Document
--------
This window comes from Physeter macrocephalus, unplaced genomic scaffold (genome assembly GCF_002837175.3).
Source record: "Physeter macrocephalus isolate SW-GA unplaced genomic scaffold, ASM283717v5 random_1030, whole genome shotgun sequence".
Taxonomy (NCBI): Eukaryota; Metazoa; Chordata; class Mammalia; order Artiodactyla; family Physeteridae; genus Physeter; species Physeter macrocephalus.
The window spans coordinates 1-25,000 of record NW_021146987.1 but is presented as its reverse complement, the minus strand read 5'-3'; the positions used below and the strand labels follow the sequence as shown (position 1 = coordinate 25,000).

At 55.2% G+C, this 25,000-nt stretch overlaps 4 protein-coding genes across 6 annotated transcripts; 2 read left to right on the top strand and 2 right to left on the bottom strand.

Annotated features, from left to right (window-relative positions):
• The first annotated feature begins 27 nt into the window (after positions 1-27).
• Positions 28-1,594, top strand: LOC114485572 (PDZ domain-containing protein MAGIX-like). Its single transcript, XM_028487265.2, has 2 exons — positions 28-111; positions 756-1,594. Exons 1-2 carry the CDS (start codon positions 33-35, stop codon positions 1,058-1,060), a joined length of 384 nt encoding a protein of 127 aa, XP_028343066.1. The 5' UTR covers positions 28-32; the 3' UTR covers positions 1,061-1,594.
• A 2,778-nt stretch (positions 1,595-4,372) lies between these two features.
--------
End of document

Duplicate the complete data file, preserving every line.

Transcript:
This window comes from Physeter macrocephalus, unplaced genomic scaffold (genome assembly GCF_002837175.3).
Source record: "Physeter macrocephalus isolate SW-GA unplaced genomic scaffold, ASM283717v5 random_1030, whole genome shotgun sequence".
Taxonomy (NCBI): Eukaryota; Metazoa; Chordata; class Mammalia; order Artiodactyla; family Physeteridae; genus Physeter; species Physeter macrocephalus.
The window spans coordinates 1-25,000 of record NW_021146987.1 but is presented as its reverse complement, the minus strand read 5'-3'; the positions used below and the strand labels follow the sequence as shown (position 1 = coordinate 25,000).

At 55.2% G+C, this 25,000-nt stretch overlaps 4 protein-coding genes across 6 annotated transcripts; 2 read left to right on the top strand and 2 right to left on the bottom strand.

Annotated features, from left to right (window-relative positions):
• The first annotated feature begins 27 nt into the window (after positions 1-27).
• Positions 28-1,594, top strand: LOC114485572 (PDZ domain-containing protein MAGIX-like). Its single transcript, XM_028487265.2, has 2 exons — positions 28-111; positions 756-1,594. Exons 1-2 carry the CDS (start codon positions 33-35, stop codon positions 1,058-1,060), a joined length of 384 nt encoding a protein of 127 aa, XP_028343066.1. The 5' UTR covers positions 28-32; the 3' UTR covers positions 1,061-1,594.
• A 2,778-nt stretch (positions 1,595-4,372) lies between these two features.